Diabetes in the practice of otolaryngology.


Department of Otolaryngology-Head and Neck Surgery, The Edith Wolsfon Medical Center, Holon, Israel; Sackler Faculty of Medicine, Tel Aviv University, Tel Aviv, Israel. Electronic address: [Email]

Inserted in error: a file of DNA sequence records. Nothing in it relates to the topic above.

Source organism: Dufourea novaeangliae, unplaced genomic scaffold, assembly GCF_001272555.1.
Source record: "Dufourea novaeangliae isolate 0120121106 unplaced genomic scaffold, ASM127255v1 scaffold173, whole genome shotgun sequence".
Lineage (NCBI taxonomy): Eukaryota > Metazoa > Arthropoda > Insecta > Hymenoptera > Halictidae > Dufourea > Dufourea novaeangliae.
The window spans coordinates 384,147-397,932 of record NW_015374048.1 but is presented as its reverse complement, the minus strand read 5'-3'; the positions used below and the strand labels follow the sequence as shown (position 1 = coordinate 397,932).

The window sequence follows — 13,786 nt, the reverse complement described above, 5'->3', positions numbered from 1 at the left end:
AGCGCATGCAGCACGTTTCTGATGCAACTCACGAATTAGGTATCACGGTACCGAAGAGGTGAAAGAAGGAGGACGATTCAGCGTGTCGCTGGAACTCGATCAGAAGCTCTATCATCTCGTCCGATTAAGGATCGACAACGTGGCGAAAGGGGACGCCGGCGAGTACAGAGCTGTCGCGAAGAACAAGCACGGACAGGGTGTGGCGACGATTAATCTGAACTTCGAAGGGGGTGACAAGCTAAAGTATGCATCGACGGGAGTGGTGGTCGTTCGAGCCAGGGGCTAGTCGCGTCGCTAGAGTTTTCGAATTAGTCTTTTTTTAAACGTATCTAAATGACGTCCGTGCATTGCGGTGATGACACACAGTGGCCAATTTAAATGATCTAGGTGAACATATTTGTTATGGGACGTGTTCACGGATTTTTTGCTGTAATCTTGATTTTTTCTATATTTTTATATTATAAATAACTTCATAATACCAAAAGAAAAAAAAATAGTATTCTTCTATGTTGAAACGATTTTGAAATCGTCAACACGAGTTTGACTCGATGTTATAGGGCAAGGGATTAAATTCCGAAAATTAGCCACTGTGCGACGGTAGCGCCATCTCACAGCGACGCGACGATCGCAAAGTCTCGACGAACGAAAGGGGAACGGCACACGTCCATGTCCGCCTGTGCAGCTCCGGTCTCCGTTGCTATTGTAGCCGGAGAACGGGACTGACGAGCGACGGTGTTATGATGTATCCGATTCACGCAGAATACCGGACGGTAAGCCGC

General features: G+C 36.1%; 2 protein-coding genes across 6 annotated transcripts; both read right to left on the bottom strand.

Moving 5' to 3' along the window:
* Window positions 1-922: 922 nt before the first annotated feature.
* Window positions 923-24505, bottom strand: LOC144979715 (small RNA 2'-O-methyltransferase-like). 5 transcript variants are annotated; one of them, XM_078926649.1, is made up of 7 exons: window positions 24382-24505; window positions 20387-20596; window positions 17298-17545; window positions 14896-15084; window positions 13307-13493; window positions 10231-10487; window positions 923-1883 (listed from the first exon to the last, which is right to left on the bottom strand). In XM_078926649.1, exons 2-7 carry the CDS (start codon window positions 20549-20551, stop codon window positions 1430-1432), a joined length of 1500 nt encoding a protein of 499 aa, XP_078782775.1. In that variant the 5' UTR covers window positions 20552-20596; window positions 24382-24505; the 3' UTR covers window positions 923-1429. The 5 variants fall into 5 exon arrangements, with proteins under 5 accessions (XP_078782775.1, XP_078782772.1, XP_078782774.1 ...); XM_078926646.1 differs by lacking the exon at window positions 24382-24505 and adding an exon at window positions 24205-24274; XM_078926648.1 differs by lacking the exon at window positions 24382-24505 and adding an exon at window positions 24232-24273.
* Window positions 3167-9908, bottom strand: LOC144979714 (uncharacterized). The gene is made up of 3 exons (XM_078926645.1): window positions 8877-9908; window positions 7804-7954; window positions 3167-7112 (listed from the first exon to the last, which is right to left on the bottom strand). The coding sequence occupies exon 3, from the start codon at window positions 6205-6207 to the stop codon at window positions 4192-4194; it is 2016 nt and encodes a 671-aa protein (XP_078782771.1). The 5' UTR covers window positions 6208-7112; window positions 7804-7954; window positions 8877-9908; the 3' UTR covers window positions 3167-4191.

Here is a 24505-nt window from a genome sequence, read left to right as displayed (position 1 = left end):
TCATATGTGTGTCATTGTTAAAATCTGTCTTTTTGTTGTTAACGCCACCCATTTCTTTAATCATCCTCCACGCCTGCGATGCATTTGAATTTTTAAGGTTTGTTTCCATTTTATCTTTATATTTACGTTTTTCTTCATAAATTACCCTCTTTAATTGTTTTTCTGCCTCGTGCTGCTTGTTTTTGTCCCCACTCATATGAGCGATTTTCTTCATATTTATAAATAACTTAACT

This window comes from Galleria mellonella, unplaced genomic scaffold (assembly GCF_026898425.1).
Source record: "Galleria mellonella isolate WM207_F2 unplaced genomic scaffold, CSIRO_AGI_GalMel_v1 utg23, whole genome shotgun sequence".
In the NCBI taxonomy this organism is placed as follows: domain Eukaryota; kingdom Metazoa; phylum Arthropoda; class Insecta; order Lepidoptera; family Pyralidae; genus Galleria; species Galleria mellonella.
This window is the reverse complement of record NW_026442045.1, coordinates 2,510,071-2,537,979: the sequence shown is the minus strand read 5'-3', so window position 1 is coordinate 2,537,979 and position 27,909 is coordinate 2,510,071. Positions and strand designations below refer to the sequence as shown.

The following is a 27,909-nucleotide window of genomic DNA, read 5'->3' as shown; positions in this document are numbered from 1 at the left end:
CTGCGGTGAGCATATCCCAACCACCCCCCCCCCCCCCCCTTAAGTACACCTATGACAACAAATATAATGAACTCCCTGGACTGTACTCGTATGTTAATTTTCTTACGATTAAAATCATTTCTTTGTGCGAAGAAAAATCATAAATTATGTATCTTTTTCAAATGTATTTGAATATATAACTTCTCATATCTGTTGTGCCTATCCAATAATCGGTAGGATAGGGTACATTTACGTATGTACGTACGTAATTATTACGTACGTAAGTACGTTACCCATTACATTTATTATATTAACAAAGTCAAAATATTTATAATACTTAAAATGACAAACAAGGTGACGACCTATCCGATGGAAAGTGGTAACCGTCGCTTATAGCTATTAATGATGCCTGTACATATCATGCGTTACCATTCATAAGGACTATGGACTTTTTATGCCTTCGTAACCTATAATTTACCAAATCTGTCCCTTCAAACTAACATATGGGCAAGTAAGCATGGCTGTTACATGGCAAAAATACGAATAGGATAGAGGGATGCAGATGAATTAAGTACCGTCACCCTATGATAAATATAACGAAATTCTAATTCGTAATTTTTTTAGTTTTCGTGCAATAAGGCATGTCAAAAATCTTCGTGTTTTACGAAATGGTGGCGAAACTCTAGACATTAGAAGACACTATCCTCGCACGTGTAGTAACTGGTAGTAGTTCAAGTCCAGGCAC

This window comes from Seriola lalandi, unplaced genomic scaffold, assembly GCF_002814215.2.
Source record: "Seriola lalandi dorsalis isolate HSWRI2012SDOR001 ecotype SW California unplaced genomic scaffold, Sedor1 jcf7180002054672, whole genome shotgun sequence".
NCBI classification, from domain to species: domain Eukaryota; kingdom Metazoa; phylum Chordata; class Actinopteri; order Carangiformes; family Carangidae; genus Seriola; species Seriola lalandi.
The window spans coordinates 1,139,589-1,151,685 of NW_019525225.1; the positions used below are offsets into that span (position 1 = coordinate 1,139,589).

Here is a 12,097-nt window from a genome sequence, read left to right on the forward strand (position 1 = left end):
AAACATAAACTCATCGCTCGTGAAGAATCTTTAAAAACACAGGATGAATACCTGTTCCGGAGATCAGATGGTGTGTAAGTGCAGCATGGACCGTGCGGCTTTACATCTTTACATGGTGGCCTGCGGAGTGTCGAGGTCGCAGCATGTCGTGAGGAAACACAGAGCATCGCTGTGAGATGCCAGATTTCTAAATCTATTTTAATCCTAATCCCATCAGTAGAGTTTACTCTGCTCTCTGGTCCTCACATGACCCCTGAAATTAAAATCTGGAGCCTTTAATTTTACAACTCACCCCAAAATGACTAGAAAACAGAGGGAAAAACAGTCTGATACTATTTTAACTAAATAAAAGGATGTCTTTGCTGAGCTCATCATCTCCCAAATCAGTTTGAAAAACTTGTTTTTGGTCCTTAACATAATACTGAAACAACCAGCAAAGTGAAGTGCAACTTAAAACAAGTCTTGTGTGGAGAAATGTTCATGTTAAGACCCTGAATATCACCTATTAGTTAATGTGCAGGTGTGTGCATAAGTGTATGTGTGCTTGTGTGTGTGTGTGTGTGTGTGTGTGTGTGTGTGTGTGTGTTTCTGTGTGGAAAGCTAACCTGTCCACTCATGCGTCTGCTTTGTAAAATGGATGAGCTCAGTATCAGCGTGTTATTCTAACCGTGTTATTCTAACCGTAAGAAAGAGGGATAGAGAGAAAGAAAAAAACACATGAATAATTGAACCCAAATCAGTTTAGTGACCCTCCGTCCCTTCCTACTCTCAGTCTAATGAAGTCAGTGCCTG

Diabetes mellitus is the most common endocrine disease, characterized by chronic hyperglycemia. The hyperglycemic milieu leads to endothelial injury in blood vessels of variant size, which results in microangiopathy and macroangiopathy (atherosclerosis). Consequential ischemia of nerves and hyperglycemia by itself lead to nerve degeneration and generalized neuropathy, affecting most often the sensory peripheral nerves and the autonomic nervous system. Auditory, vestibular and olfactory sensorium may be compromised by DM. People with DM have an increased susceptibility to infection, as a result of neutrophil dysfunction and impaired humoral immunity. Therefore DM predisposes to certain infectious diseases, such as fungal sinusitis or malignant otitis externa, which are rare in general population. Recovery from infections or from injuries may be compromised by coexisting DM. In this review we discuss complications of DM in the head and neck region. Otolaryngologists and general practitioners should be alert to specific conditions related to DM and be minded of the relevant complications and consequences.